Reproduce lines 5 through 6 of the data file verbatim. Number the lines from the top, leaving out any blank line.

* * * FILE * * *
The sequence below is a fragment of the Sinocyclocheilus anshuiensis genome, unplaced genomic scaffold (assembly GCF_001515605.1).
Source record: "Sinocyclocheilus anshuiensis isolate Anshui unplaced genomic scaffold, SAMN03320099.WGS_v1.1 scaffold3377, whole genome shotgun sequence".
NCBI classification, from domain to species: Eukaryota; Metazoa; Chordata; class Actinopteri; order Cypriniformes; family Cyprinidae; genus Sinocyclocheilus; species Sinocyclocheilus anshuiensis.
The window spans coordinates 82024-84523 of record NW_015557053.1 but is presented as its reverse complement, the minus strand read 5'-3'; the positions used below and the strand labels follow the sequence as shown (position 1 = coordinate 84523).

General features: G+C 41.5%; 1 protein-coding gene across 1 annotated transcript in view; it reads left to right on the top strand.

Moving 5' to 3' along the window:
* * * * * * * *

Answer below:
General features: G+C 41.5%; 1 protein-coding gene across 1 annotated transcript in view; it reads left to right on the top strand.

Moving 5' to 3' along the window: